Culture & Art

Sculptures in Budapest that have disappeared

Budapest used to be home to some famous sculptures, loved and not so loved, and now missing...

The fortress of Várad was once home to a gilded bronze statue of St. Ladislaus, the Hungarian king. Made in the Middle Ages, residents believed that the ruler would come to life and protect them if they were ever in danger. But they hoped in vain, as the statue was destroyed by the Turks after they took the castle. Here below, we take a look at some similar cases in Hungary’s capital of Budapest — monuments that are now missing but never forgotten.

Hentzi monument

This Gothic-style column was erected in 1852 in memory of Heinrich Hentzi, who had previously been the commander of the Buda Castle and became infamous at the end of the revolution when he tried to take the city of Pest under cannon fire. The monument was 22 meters high and stood in St. George’s Square.

Apart from the statue of Stalin, few public works of art in the city have been hated as much as this monument, and, on more than one occasion, a resident tried to blow it up with dynamite. The piece was finally removed by the Soviet Republic in 1919.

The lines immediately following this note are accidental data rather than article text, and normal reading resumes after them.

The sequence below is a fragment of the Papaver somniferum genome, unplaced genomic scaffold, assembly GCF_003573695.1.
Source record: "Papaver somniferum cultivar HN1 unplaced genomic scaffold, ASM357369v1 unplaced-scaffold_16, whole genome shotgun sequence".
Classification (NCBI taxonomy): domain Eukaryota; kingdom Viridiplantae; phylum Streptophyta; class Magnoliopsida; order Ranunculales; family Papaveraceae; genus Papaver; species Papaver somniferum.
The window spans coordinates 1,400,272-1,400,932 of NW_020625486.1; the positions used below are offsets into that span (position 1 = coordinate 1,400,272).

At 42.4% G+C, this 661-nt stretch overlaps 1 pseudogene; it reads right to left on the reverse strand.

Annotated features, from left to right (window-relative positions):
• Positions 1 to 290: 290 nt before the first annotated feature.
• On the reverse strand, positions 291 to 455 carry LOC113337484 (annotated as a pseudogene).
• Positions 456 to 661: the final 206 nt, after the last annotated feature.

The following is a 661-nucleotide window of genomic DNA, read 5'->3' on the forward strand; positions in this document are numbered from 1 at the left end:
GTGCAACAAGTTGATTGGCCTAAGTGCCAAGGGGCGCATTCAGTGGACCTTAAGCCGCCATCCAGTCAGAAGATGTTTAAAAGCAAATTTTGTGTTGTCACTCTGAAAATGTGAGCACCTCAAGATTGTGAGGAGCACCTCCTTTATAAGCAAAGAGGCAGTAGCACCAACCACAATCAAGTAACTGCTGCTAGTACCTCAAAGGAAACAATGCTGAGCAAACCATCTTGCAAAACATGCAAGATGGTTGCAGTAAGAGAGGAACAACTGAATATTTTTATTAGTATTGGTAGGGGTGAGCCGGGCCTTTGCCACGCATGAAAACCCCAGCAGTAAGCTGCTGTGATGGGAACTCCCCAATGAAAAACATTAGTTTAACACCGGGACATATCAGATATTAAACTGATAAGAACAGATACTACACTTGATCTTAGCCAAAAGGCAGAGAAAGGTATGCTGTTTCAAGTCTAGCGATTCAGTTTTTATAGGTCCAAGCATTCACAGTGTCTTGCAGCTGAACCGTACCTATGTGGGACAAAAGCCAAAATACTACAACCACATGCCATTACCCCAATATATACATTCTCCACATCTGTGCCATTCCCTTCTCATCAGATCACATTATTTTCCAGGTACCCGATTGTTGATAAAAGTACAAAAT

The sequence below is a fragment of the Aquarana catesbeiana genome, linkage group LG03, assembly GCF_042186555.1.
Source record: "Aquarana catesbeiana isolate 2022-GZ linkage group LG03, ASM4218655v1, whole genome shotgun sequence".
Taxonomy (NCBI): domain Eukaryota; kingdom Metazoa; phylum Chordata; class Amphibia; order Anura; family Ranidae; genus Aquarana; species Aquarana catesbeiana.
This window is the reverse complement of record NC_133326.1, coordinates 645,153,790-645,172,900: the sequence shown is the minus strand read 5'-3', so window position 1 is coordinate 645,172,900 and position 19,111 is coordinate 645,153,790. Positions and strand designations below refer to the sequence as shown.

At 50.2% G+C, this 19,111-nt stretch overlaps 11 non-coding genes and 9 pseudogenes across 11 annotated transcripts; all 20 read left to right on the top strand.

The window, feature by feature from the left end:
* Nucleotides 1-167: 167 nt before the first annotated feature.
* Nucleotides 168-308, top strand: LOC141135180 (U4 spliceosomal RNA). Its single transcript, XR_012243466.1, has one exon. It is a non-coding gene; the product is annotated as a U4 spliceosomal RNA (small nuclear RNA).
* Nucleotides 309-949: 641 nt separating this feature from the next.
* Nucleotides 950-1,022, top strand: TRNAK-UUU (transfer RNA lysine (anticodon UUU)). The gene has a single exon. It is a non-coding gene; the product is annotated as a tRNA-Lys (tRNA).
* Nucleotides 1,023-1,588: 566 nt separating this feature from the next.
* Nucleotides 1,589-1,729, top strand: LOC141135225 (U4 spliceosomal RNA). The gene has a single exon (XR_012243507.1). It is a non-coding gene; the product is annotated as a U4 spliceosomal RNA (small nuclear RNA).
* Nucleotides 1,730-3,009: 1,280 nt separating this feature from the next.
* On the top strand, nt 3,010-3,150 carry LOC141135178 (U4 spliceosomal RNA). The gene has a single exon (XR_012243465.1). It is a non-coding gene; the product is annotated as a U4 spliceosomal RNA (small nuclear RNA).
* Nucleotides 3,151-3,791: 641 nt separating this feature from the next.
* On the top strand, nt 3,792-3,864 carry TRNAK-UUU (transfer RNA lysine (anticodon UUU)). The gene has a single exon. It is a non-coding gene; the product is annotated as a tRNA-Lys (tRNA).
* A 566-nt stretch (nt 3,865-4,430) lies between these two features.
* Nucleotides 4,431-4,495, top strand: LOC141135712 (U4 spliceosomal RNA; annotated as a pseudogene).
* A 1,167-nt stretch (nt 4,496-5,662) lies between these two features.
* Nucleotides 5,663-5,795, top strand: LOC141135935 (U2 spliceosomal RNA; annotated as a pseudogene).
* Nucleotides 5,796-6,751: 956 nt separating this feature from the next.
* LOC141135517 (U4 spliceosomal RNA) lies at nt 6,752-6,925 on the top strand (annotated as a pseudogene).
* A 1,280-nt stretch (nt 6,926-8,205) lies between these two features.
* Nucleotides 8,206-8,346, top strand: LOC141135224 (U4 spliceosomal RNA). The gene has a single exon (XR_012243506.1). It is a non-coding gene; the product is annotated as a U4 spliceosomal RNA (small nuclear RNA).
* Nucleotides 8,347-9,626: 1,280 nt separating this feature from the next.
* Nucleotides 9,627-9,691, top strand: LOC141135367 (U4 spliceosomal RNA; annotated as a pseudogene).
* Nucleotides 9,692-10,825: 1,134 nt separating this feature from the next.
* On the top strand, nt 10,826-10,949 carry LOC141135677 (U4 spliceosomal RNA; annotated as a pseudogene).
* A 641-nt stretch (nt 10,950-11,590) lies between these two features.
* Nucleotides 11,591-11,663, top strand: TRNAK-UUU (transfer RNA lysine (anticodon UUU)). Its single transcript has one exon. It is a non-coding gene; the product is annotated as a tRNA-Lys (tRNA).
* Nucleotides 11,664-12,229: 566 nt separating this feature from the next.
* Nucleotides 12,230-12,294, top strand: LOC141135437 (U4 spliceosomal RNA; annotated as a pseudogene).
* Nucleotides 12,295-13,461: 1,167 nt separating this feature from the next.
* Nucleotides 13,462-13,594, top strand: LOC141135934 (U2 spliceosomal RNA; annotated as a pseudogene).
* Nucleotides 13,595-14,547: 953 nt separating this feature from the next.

Sió fairy sculpture group in City Park

When the entire City Park was remodeled due to the millennium (1900) celebrations, this work of art was one of its main attractions. The group of sculptures was designed as if the mythical figures were standing on a huge rock formation. The nymph of Lake Balaton, Sió, was at the top, with mermaids, children, and a wizard around her.

The piece was surrounded by a 700-square-meter pool, featuring the largest fountain in the country. During World War II, the group of sculptures was severely damaged. What was left of it after the siege was then looted by the people and forever lost.

Equestrian statue of Artúr Görgey

Back in 1935, the then Prime Minister of Hungary, Gyula Gömbös, ordered that an equestrian statue be erected in the Castle for the famous figure of the ’48 revolution, the commander-in-chief of the army — Artúr Görgey.

During the siege of World War II, the air pressure created by a colliding shaft swept the sculpture off its pedestal. According to one urban legend, its material was eventually fused into the Stalin statue.

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